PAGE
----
Band plan

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The radio frequency is traditionally separated in separate "slices" or "bands" of frequencies that have all their own use. By convention, certain bands are reserve to certain uses, most of the time because of the physical properties of the frequency or the environment.

This page aims to provide a quick overview of the broad properties of each band. The Wikipedia article on bands has more extensive documentation about propagation characteristics.

Radio Bands

Those are the bands of the radio spectrum relevant to amateur radio. Although ham radio operators have been very creative at exploring the full range of the radio spectrum, most operations hold in those areas.

  • LF 30 - 300 kHz
  • MF 300 kHz - 3 MHz
  • HF 3 - 30 MHz (aka shortwave)
  • VHF 30 - 300 MHz
  • UHF 300 MHz - 3000 MHz (3 GHz)
  • SHF 3,000 - 30,000 MHz (see also Microwave and other bands)

Band characteristics and usage

Each of those band have particular characteristics. Since the vast majority of operations (if we lump together the 160m band within HF) happens within HF, VHF and UHF, we're going only to look at those here.

HF Bands

There are a number of amateur HF bands used worldwide, although the bands and frequencies legally available vary from country to country. HF is renowned for its capability of long range communication, because of the way sky waves propagate.

HF bands used today include:

Band (wavelength) Purpose
160 metres Night, DX
80 metres Night and local day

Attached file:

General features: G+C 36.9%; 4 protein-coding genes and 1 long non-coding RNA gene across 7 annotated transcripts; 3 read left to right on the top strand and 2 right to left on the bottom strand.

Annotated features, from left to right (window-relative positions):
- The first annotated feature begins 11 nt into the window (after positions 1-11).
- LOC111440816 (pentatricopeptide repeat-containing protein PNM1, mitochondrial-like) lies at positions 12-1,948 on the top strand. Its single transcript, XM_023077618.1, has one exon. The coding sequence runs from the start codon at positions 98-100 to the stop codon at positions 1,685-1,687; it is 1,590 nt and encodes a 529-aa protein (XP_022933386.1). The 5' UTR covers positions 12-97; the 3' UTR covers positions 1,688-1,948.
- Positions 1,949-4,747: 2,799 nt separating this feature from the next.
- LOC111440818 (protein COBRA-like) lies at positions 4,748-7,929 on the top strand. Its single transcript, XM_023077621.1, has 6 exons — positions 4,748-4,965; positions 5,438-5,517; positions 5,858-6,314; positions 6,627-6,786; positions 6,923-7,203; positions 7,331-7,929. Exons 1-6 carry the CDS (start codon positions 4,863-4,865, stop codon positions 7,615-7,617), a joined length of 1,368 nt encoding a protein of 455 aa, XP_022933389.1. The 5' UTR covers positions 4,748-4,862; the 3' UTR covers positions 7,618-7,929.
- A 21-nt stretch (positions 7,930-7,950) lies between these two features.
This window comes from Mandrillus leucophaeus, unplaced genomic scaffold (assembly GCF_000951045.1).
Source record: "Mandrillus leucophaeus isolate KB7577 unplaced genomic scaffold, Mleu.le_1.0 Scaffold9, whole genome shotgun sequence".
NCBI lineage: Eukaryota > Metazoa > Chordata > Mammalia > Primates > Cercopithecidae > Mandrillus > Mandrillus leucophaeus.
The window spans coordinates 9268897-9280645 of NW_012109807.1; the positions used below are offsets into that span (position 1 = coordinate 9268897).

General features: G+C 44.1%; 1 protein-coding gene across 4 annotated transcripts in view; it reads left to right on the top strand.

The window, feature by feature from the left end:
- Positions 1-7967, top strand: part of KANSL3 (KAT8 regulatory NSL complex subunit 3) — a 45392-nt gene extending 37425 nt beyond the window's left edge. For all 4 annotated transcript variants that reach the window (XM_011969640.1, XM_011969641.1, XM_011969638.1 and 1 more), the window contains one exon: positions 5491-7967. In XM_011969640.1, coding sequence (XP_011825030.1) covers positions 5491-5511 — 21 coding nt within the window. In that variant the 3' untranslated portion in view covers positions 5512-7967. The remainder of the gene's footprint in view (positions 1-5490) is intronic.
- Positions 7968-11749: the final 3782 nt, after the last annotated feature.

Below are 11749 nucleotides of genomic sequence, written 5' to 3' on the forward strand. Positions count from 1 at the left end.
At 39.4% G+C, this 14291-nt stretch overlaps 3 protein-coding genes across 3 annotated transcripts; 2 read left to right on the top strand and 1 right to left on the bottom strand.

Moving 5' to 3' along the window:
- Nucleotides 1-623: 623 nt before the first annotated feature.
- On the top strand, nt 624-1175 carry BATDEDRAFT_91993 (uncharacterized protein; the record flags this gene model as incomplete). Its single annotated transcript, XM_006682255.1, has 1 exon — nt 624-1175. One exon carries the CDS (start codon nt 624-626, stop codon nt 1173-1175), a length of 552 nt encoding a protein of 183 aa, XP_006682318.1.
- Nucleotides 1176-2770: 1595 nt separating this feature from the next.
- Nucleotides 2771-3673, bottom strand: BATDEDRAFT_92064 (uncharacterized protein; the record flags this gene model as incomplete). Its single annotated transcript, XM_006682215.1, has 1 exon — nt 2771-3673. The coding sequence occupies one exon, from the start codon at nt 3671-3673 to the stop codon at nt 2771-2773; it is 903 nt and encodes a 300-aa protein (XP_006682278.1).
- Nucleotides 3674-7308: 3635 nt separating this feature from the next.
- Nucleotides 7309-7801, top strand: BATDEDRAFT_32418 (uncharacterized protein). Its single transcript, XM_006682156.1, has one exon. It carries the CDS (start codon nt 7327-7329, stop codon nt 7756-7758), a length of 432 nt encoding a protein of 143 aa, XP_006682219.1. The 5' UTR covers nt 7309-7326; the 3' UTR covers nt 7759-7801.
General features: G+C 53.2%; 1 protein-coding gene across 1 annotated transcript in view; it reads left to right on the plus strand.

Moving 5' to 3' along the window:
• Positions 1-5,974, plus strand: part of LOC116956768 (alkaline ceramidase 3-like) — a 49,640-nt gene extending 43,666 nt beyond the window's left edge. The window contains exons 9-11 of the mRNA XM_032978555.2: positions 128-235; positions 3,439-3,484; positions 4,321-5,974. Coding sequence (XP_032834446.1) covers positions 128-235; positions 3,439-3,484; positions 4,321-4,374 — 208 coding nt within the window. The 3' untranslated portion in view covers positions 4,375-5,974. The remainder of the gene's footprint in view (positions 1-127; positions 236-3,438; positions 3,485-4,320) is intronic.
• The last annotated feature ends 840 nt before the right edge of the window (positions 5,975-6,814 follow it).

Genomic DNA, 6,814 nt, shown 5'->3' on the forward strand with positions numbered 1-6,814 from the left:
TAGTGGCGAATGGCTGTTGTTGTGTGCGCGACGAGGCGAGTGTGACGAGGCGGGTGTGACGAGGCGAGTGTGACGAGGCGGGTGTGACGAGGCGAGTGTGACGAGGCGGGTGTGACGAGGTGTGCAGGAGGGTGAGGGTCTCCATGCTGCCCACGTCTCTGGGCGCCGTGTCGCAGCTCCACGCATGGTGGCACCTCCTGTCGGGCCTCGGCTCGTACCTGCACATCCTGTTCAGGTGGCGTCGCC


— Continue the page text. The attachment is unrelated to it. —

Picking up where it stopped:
60 metres ?
40 metres Night and local day, DX
30 metres CW and digital
20 metres Most popular DX, night and day
17 metres DX, night and day
15 metres Daytime
12 metres Daytime
10 metres Daytime during solar maximum

Note: although 160m is a Medium Frequency/MF band, it is often lumped in with the HF bands for simplicity.

VHF/UHF/Microwave Bands

Related wiki pages:

VHF, UHF, and Microwave bands and frequencies available to amateurs vary more widely from country to country than HF bands do.

Amateur bands used today include:

Most of those bands share similar propagation characteristic: we're usually talking about line of sight (ground wave) communication, although it is often taken up as a challenge for ham operators to go beyond those pesky restrictions with various techniques like Tropospheric ducting, moon bounce and bouncing off meteor scatter and aurora borealis. Certain frequencies (mostly 70cm and 2m) are often used to communicate with space satellites.

Actual allocations

What those band allocation mean in term of frequencies that the ham operators are allowed to work with varies according from region to region. This is regulated by the ITU, or more precisely the IARU, which manages regulations for each of the 3 ITU regions. Countries then make up their own local allocation in accordance (generally) with the region they are in.

Regional Band Plans

Within three regions around the world, different "plans" are agreed upon by Amateur Radio Operators to divide up the authorized band into sections. Each section is targeted to a specific operating mode (e.g., SSB, FM, Digital, etc). The ITU separated the world in 3 separate regions:

  • Region 1 encompasses Africa, the Mediterranean, Europe, and Asiatic Russia
  • Region 2 encompasses North America, South America, and Greenland
  • Region 3 encompasses India, Australia, Southeast Asia, China, Japan, New Zealand, and Pacific nations.

See also the IARU website for details of those allocations.

Country Band Plans

Each country has its own conventions that are an application of the general band plans.

See also

External links

HF and MF 160 metres * 80 metres* 60 metres * 40 metres * 30 metres * 20 metres * 17 metres * 15 metres * 12 metres * 10 metres
VHF 6 metres * 4 metres * 2 metres * 1.25 metres
UHF 70 centimetres * 33 centimetres * 23 centimetres * 13 centimetres
Microwave 9 centimetres * 6 centimetres * 3 centimetres * 1.25 centimetres * Bands above 24GHz
See also US bandplan